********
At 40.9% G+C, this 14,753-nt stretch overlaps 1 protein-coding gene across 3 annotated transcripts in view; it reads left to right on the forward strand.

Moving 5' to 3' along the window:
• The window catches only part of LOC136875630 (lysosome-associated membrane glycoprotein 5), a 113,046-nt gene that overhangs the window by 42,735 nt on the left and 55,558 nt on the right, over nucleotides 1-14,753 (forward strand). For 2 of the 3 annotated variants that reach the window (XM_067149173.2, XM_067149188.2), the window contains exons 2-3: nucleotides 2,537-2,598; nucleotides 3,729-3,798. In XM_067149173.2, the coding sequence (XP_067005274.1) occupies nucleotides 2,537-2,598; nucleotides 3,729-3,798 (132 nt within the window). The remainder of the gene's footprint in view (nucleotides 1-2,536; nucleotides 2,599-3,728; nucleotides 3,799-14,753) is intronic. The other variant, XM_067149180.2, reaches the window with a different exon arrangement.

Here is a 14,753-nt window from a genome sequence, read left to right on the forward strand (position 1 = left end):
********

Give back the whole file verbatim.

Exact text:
At 40.9% G+C, this 14,753-nt stretch overlaps 1 protein-coding gene across 3 annotated transcripts in view; it reads left to right on the forward strand.

Moving 5' to 3' along the window:
• The window catches only part of LOC136875630 (lysosome-associated membrane glycoprotein 5), a 113,046-nt gene that overhangs the window by 42,735 nt on the left and 55,558 nt on the right, over nucleotides 1-14,753 (forward strand). For 2 of the 3 annotated variants that reach the window (XM_067149173.2, XM_067149188.2), the window contains exons 2-3: nucleotides 2,537-2,598; nucleotides 3,729-3,798. In XM_067149173.2, the coding sequence (XP_067005274.1) occupies nucleotides 2,537-2,598; nucleotides 3,729-3,798 (132 nt within the window). The remainder of the gene's footprint in view (nucleotides 1-2,536; nucleotides 2,599-3,728; nucleotides 3,799-14,753) is intronic. The other variant, XM_067149180.2, reaches the window with a different exon arrangement.

Here is a 14,753-nt window from a genome sequence, read left to right on the forward strand (position 1 = left end):